Uyghur Flatbread (Nángbĭng)

The Uyghurs of the western regions of China refer to these flatbread as nang, which have existed for centuries as a staple at every meal. Punctured with a nail-studded tool, they’re scattered with any variety of seeds and spices and vary in diameter from a few inches across to a foot or more. Though they’re usually cooked in tandoors, an oven with a pizza stone will do. Flour in China is lower in protein than American all-purpose, forming a dough that is comparatively lower in gluten, the result of which is fluffy no matter how thinly rolled. To avoid a crackerlike bread, a mixture of all-purpose and pastry flour will do the trick.

Recipe adapted from All Under Heaven.

Featured in: Eating on the Western Edge of China

Uyghur Flatbread (Nángbĭng) Uyghur Flatbread (Nángbĭng)
A centuries-old staple in Western China, this flatbread is punctured with a nail-studded tool and scattered with a variety of seeds and spices.
Yield: serves 6-8
Time: 3 hours, 15 minutes


  • 1 12 tsp. active dry yeast (1/8 oz.)
  • 1 14 tsp. kosher salt
  • 1 tsp. sugar
  • 1 13 cups all-purpose mixed with 2/3 cup pastry flour, plus more for dusting
  • 1 cup wheat germ
  • 2 tbsp. unsalted butter
  • 1 tbsp. peanut oil
  • Optional toppings: sesame seeds, nigella seeds, fennel seeds, ground black pepper, sea salt


  1. In the bowl of a stand mixer fitted with a hook, combine the yeast, salt, sugar, and 1 14 cups of lukewarm water (about 115°F). Let the mixture stand until foamy, about 10 minutes, and then add the flour, wheat germ, butter, and oil. Mix on low speed until a dough comes together and no dry flour remains. Increase the speed to medium and knead until the dough is smooth, about 6 minutes more. Cover the bowl and let it rise at room temperature for 1 hour.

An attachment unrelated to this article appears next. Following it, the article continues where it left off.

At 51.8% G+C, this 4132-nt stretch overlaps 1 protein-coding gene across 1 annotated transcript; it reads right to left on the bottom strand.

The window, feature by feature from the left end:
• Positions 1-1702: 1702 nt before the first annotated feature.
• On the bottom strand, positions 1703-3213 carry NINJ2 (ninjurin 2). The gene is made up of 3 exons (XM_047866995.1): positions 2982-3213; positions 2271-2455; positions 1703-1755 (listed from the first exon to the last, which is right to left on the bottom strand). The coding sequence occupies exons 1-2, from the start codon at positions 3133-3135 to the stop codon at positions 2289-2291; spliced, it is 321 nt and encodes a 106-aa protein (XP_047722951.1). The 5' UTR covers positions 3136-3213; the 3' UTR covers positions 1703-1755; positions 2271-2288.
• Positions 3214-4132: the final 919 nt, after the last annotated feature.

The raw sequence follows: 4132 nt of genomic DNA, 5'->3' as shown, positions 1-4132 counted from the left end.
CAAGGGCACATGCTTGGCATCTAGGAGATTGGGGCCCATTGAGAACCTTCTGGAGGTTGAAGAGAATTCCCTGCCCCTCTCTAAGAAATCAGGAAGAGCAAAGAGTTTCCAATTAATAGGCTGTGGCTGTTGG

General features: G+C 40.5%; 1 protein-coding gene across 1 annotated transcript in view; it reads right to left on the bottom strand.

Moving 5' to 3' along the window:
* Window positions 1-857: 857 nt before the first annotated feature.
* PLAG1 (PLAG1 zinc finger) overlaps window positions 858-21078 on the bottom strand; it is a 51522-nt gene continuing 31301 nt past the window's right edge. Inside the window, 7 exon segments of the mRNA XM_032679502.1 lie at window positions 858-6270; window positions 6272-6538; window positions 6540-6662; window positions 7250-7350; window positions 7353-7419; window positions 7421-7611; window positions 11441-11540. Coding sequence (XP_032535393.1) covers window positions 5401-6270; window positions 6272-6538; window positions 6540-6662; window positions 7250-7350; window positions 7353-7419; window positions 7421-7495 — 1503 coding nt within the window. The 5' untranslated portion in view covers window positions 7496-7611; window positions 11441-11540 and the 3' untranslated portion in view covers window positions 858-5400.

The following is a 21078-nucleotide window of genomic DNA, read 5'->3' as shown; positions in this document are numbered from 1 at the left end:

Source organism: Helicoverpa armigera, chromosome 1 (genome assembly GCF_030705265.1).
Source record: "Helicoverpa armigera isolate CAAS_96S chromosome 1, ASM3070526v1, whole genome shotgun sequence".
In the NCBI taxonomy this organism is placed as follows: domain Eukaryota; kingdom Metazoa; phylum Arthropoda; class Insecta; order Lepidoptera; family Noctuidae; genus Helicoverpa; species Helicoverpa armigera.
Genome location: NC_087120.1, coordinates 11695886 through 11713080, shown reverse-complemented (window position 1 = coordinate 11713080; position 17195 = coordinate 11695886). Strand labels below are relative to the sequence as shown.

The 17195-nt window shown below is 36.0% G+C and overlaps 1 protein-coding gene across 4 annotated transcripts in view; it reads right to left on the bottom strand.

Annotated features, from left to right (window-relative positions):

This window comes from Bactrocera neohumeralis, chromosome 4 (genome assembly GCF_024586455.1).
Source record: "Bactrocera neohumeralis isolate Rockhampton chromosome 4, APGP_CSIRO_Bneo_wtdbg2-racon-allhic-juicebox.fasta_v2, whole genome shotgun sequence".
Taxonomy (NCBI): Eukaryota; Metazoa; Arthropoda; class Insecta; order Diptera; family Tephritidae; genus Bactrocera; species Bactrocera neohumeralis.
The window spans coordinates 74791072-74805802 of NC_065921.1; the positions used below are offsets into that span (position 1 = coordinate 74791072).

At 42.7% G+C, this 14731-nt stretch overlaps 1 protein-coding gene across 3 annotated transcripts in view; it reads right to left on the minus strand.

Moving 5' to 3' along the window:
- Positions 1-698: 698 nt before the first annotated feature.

2. Place a pizza stone in the oven and preheat to 500°F. Punch the dough down, re-cover, and let it rise, again at room temperature, until doubled in volume (about 30–40 minutes more).
  3. On a lightly floured surface, divide dough into 4 equal pieces, about 6 oz. each, and gently shape each into a round. Cover with a towel and let them rest for 15 minutes. Working with one ball at a time, use a rolling pin to flatten each piece into a 7-inch circle. Place on a lightly floured baking sheet. Cover again and let the breads rise for another 30 minutes at room temperature.
  4. Lightly prick the dough all over with a fork and brush lightly with water. Sprinkle with your desired toppings, slide the loaves onto the hot stone, and bake until just golden brown around the edges, about 3 minutes. Serve warm.